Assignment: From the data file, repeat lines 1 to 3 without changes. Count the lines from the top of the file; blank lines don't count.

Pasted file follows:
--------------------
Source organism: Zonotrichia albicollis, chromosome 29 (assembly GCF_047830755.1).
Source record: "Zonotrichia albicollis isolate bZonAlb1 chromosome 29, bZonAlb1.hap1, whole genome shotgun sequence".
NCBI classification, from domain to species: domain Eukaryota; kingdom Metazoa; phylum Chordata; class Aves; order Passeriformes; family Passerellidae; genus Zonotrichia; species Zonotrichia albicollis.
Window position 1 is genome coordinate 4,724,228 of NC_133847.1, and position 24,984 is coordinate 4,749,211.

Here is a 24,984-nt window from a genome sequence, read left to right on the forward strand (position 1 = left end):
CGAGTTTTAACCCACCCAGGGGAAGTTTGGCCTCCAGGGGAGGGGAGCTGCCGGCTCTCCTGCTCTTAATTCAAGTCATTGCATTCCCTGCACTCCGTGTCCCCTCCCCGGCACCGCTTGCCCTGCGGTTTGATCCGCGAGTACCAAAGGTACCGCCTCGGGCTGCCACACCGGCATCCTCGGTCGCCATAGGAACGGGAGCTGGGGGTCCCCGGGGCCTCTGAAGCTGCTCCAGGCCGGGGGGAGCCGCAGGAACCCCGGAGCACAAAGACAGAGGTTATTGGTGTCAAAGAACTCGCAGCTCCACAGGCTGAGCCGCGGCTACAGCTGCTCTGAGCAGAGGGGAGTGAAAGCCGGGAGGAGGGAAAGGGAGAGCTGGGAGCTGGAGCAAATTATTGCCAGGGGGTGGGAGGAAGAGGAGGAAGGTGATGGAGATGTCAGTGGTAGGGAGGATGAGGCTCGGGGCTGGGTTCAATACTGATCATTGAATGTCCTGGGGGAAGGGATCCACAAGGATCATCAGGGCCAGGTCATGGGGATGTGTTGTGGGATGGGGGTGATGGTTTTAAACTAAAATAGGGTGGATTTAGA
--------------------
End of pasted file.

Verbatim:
Source organism: Zonotrichia albicollis, chromosome 29 (assembly GCF_047830755.1).
Source record: "Zonotrichia albicollis isolate bZonAlb1 chromosome 29, bZonAlb1.hap1, whole genome shotgun sequence".
NCBI classification, from domain to species: domain Eukaryota; kingdom Metazoa; phylum Chordata; class Aves; order Passeriformes; family Passerellidae; genus Zonotrichia; species Zonotrichia albicollis.